Landmarks Committee OKs Windows Overlooking The Frick
By DNAinfo Staff on October 24, 2012 5:38pm
UPPER EAST SIDE — The Landmarks Preservation Commission gave the green light to a proposal permitting two residents of 11-15 East 70th Street to install four additional windows in their home, which overlooks one of the Frick Collection's gardens.
The fenestration would take place on the third-floor of the condominium building. The wall facing the garden, the only such space in New York designed by famed landscape architect Russell Page, is reportedly windowless.
The Frick Collection also has another garden located at its Fifth Avenue entrance.
The LPC's decision, reached Tuesday afternoon, was approved with 10-0 vote.
Though Community Board 8's Landmarks Committe had originally OK'd the application earlier in October, dissenters concerns that it would alter the aesthetics of the Frick — and that cosmetic changes should not take place without a master plan — eventually won over the entire board.
The Frick said in a statement to DNAinfo: "The deliberation of the Landmarks Preservation Commission is a very thoughtful process, and we fully respect the decision of that body."
Previously, however, Deputy Director Robert Goldsmith issued a statement both at the committee and the general CB8 meeting last week suggesting a more guarded position.
Goldsmith pointed out that the proposed windows don't conform with the Landparks Preservation Comission's own rules as there would be four, rather than three, and because they would not be spaced 20 feet apart.
"Our concern is primarily for the aesthetic consistency of any such alteration and the appropriateness of the design in the contest of two individual landmarks with very distinguished architecture," he said. "It is critical that the proposed lot-line windows do not destract from the significant architectural features of the adjacent buildings."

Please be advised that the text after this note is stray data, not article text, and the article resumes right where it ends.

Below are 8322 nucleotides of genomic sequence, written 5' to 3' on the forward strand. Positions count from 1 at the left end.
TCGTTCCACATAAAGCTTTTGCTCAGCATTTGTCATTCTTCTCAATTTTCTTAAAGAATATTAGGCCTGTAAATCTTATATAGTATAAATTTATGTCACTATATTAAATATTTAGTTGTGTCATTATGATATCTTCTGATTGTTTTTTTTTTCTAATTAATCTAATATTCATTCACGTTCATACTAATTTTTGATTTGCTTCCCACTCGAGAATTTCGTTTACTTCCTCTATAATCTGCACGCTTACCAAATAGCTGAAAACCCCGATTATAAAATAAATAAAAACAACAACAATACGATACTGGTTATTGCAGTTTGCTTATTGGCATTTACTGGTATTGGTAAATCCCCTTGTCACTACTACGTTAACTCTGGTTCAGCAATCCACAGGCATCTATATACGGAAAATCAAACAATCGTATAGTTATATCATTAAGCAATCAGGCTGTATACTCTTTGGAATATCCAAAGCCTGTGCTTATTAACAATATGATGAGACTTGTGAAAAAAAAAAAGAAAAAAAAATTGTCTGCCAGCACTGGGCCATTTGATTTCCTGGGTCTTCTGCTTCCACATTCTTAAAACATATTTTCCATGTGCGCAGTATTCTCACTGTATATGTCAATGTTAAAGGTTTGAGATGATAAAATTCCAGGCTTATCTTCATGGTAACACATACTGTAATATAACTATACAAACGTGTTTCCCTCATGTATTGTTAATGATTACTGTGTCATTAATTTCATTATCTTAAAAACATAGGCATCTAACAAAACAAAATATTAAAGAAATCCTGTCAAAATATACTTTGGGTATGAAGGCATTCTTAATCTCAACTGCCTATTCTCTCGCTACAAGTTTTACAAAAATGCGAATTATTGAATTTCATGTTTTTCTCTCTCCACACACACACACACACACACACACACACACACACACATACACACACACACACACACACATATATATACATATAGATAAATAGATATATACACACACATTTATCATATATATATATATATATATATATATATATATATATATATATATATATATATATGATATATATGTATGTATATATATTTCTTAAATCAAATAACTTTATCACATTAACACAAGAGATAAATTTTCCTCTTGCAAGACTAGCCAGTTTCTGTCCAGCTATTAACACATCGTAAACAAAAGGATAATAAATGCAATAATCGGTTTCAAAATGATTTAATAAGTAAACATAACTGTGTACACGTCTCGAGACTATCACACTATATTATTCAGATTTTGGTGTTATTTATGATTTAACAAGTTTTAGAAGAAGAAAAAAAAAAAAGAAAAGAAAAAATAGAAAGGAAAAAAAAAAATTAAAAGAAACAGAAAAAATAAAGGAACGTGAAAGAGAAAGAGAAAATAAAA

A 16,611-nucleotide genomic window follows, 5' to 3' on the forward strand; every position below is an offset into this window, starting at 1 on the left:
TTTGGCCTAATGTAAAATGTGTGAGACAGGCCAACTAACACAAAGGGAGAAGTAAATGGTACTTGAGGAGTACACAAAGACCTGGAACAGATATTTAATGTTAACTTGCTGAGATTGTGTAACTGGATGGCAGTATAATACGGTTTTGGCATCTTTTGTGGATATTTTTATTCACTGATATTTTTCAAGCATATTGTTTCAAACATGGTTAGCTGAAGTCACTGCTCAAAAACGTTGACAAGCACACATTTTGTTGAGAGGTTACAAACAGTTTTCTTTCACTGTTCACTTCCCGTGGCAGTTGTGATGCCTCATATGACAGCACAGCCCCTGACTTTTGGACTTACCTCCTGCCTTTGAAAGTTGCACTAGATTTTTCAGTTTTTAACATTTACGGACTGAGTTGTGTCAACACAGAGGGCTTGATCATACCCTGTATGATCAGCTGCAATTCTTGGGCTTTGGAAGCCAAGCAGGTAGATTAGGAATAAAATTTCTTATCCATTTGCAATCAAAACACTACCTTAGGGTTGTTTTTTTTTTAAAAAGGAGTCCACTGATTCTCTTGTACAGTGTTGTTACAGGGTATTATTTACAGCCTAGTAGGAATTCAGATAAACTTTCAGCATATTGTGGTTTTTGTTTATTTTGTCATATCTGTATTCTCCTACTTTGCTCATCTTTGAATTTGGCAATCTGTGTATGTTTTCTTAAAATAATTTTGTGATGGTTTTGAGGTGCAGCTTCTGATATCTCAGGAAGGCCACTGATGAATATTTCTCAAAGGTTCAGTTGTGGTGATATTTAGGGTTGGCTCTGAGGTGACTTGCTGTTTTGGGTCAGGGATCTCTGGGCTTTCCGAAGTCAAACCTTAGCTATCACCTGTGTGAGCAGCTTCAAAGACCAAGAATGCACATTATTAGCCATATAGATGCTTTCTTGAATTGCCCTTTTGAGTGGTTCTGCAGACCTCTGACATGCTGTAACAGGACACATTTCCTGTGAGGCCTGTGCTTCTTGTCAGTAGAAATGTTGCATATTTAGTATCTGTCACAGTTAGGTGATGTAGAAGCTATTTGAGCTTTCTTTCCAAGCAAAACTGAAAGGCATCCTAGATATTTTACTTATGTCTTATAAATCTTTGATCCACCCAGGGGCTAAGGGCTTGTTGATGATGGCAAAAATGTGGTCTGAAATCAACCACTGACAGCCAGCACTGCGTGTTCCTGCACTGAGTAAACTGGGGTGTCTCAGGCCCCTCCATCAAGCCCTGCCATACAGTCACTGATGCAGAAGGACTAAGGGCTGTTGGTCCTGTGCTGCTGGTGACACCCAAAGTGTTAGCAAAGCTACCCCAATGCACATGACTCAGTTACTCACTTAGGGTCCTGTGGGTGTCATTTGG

Goldsmith also worried that other residents would want to install windows, potentially changing the "solid to void ratio" — the proportion of window and doors to wall surface on a building's exterior.
The citywide LPC, however, was not worried.
The general sentiment seemed to be that window installation would be appropriate because there would only be a few, and because they would be simple and unadorned.
“If windows had existed on this wall, and the condo owners were applying to block them up, everyone would go insane, saying ‘What are you doing? You’re creating a blank wall here.’ I feel that in New York City, nature abhors a blank wall," Commissioner Michael Devonshire said. "That said, I hope I’m not standing in the garden the day when a teenager opens a window and Led Zeppelin is playing out of his bedroom in the condo.”
Added Commission Chairman Robert B. Tierney: "We should hope it’s just Led Zeppelin."